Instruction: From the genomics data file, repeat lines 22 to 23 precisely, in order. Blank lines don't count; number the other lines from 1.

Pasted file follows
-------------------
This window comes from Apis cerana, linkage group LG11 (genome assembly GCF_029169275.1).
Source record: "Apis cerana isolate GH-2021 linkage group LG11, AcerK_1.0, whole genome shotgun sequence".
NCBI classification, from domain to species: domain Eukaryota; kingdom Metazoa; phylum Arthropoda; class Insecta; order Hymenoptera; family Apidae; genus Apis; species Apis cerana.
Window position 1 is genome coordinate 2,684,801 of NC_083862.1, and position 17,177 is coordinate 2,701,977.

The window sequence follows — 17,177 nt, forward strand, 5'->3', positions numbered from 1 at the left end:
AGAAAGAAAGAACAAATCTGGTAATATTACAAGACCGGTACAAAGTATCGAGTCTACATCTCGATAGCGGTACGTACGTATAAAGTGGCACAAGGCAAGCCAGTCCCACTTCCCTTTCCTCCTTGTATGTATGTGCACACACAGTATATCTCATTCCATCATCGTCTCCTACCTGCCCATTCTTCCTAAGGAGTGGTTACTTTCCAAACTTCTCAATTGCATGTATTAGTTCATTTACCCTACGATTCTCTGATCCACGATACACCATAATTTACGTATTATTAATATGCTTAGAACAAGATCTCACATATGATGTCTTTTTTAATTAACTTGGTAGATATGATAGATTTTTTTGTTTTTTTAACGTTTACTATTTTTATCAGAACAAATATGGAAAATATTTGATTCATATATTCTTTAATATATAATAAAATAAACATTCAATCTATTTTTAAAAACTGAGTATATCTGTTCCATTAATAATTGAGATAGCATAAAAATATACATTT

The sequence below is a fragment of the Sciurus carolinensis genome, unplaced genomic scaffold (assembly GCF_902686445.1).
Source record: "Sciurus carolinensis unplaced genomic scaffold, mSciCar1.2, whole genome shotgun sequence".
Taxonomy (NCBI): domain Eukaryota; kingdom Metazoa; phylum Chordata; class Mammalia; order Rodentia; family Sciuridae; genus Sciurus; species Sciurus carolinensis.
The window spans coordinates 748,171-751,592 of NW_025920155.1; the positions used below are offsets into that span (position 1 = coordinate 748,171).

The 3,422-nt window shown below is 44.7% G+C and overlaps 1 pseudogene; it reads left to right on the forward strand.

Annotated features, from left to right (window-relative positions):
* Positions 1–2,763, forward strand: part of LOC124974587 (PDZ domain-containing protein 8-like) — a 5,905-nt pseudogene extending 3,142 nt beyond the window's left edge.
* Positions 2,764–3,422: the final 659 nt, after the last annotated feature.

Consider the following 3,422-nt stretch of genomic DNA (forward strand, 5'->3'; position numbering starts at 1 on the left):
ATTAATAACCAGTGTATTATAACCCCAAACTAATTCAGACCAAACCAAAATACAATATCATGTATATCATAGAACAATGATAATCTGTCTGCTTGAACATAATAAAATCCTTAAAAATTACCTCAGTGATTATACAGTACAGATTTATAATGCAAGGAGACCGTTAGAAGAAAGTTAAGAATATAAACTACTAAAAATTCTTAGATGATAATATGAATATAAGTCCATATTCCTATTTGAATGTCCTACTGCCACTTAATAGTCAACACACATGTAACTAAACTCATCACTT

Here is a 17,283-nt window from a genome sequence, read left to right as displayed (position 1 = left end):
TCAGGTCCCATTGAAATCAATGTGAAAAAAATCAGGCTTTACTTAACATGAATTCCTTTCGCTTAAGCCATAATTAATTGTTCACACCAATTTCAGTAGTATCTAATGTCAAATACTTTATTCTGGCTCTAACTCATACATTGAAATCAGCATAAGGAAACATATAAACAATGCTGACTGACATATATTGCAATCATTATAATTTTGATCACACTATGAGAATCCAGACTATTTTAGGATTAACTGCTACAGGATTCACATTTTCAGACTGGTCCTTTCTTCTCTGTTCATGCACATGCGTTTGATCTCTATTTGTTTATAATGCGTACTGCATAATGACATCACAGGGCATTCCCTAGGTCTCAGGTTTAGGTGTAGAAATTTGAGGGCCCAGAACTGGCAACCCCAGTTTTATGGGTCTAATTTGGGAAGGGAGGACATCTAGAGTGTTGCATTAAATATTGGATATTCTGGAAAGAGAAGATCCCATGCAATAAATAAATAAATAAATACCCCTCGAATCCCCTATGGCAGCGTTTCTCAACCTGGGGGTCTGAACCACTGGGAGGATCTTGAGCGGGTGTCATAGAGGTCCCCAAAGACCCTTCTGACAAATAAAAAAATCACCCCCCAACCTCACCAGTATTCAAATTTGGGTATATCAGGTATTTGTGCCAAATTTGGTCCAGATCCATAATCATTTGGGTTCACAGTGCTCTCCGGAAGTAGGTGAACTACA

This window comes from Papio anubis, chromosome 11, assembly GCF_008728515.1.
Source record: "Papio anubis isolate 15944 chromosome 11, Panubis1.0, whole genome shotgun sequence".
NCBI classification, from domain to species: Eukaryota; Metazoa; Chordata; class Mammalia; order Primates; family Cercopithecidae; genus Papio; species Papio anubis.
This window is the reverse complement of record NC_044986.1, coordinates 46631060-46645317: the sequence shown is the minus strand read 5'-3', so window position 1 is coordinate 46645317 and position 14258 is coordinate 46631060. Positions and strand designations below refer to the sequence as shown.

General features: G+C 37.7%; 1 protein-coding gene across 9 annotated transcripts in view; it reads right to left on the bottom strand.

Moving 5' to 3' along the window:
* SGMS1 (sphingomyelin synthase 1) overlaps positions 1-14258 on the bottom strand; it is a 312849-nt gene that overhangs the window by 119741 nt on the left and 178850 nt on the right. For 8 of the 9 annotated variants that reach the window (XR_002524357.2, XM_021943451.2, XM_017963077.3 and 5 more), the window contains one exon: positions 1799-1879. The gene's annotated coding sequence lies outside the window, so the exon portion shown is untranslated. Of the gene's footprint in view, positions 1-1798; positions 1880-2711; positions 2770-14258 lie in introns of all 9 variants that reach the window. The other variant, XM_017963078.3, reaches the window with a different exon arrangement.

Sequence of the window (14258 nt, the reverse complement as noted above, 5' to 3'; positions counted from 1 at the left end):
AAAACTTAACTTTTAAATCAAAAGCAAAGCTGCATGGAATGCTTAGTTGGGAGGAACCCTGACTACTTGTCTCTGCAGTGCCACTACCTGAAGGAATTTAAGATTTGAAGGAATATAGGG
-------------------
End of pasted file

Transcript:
This window is the reverse complement of record NC_044986.1, coordinates 46631060-46645317: the sequence shown is the minus strand read 5'-3', so window position 1 is coordinate 46645317 and position 14258 is coordinate 46631060. Positions and strand designations below refer to the sequence as shown.

General features: G+C 37.7%; 1 protein-coding gene across 9 annotated transcripts in view; it reads right to left on the bottom strand.